Marolt: A fair-market Broncos fan
It has never been harder for a season-ticket holder to enjoy a Broncos game. For regular-season games it’s still a remote possibility, but when it comes to playoff time, you can forget about it.
The problem is technology. In the old days, there was always talk about how much scalpers were getting for tickets, but it was all anecdotal. Nobody knew for sure. The only way to tell was to actually sell your tickets and, if you did that, would you really be running around outside the stadium telling everyone how much you got?
All the jibber-jabber about how much tickets were going for added to the excitement. If the rumor was that tickets for seats just like yours were going for a big price on the tailgate black market, it only added prestige to the event and made you feel good. You could take great pride sitting in $200 seats knowing that you could never sell them for that much.
I tried to sell tickets outside Mile High Stadium once. It takes bigger balls than you think to wave a pair in the air and then quote some ridiculous price to anybody inquiring. I sold mine for face value to the first person to ask and was greatly relieved to do so.
I’ve been on the other end of the messy face-to-face scalping gig, too. We had a long layover in Miami and decided to watch the Marlins lose again to kill time. The announced attendance ended up to be about 4,000 people, which left about 45,000 unwanted tickets for scalpers to unload. I got ours for $10 apiece four blocks from the stadium. As soon as they were in my hand, I wondered if I got ripped off. A block from the stadium, I asked another scalper what his tickets were going for. He said $25. I scoffed. He asked how much I’d give him. With no intention of buying, I haughtily said they weren’t worth $5. A half dozen lingering scalpers took that as an offer to buy. They chased us to the stadium, bidding against one another, lowering their price with each step. I think they would have given us the tickets if I’d only been brave enough to stop.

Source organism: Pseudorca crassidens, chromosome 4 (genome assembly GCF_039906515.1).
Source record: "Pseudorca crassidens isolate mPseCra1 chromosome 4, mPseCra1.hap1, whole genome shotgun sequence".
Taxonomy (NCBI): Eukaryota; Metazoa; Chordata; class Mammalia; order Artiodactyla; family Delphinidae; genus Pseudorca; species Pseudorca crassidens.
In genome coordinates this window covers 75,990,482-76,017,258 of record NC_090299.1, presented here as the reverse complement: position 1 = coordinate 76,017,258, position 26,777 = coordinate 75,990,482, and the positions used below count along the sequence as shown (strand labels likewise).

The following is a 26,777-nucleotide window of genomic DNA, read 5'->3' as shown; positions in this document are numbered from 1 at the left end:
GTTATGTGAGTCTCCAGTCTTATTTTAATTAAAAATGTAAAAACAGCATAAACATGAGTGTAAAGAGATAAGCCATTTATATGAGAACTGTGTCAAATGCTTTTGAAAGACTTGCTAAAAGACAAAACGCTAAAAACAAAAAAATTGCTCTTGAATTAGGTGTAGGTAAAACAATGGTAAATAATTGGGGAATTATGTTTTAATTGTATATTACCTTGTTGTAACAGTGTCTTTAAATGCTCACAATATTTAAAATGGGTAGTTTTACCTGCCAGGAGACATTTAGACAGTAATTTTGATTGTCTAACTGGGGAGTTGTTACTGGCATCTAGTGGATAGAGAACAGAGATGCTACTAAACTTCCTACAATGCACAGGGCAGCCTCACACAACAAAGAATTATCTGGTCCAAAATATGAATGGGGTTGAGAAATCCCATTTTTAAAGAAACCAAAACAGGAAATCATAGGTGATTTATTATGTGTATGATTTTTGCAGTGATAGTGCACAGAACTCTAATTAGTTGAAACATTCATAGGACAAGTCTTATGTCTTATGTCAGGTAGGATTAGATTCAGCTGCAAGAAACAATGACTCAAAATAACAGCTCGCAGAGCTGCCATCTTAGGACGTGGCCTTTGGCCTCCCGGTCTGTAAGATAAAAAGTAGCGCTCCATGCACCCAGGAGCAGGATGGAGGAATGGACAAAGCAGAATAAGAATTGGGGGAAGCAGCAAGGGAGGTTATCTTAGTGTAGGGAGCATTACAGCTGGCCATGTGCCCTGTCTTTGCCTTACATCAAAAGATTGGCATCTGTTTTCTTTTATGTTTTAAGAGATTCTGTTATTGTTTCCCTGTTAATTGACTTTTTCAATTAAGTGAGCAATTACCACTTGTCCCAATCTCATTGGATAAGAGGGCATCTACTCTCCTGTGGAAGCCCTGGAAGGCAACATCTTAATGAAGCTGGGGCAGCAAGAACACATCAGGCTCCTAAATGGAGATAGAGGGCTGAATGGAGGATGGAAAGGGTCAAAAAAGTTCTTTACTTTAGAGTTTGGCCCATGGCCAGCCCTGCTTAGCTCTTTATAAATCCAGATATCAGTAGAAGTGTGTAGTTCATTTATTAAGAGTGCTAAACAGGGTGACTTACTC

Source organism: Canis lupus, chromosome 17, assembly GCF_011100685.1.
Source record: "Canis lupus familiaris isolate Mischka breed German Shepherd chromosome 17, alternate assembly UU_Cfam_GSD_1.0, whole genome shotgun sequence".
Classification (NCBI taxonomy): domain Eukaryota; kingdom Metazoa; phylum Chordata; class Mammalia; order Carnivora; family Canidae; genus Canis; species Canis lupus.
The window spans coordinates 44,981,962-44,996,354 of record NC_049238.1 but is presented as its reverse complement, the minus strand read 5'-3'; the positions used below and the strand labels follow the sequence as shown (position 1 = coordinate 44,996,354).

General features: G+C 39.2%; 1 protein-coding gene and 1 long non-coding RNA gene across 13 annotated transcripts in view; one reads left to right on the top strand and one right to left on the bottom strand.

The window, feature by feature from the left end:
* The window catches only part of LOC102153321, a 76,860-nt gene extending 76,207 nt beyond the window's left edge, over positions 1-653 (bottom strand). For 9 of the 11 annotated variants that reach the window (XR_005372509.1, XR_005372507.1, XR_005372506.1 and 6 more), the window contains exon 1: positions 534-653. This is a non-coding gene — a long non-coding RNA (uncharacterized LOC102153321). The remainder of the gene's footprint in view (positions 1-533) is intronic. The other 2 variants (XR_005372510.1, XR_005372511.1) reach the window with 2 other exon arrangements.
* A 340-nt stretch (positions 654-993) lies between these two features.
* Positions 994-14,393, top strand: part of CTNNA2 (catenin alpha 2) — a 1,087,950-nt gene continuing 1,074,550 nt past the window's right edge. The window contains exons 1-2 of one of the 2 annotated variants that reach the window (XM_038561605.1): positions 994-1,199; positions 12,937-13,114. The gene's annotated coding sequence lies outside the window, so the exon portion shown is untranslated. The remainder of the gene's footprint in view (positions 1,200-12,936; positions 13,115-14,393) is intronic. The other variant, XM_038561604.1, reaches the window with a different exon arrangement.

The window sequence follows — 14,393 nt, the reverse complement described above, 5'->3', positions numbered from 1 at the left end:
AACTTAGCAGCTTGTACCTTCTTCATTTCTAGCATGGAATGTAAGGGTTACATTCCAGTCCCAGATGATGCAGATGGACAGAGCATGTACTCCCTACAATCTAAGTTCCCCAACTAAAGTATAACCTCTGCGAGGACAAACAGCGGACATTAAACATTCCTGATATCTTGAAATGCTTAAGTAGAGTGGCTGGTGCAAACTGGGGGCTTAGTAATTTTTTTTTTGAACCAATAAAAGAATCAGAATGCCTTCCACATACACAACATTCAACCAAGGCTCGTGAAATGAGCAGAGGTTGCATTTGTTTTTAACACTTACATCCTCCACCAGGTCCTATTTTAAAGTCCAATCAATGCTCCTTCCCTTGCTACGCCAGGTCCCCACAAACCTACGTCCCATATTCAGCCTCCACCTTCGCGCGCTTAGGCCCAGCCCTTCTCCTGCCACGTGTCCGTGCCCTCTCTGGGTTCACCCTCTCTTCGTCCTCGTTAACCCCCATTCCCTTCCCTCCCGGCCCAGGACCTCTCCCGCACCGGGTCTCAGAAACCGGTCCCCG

Now we have StubHub. That’s the online scalper-wannabe’s dream. From the security of their desks, sellers set the price, and buyers at their offices decide if it’s fair. Prices move like on a stock exchange. Anyone can go to the website and see how much tickets in certain sections recently have sold for. And that’s the problem.
Now you know exactly how much it costs you to go to the game. It’s not the face value you originally paid for the tickets anymore. It is the price that the guy who usually sits next to you sold his for yesterday on StubHub.
I think Warren Buffett said about stocks that if you wouldn’t buy a share at the current price, you shouldn’t hold it at that price, either. He’s right, too. In that emotionless Mr. Spock-like analysis, all extraneous factors are ignored. It boils the decision down to a simple choice. In this hand I have a Broncos playoff ticket. In this other hand I have a thousand bucks. Which do you want? I hate it when emotional decisions can be boiled down to simple logic.
I have found the easiest person to lie to on this planet is myself. I paid face value for the ticket. It’s only going to cost me 200 bucks to go to the game. Oh, the deception!
No doubt that the financially astute reader will say something like, “Well, why doesn’t the lunkhead sell tickets to some games in order to pay for the cost of going to the others? He lives in Aspen, for crying out loud. He probably doesn’t want to drive down for every game anyway.”
The problem with that logic is that it’s correct. A season-ticket holder easily can manage to break even or even make a profit in the modern era of technologically juiced scalping. The problem is that it makes the relationship with my beloved Broncos formulaic. Is it for the love of the game or the love of money? What good games must I forgo in order to break even? If I go to this game and they lose, will I have buyer’s remorse?
I miss the old days when all I had to be nervous about was whether they could beat the Patriots.
Roger Marolt is going to the game this week come hell or high water, unless the bid goes to $1,500 a ticket. Contact him at email@example.com.
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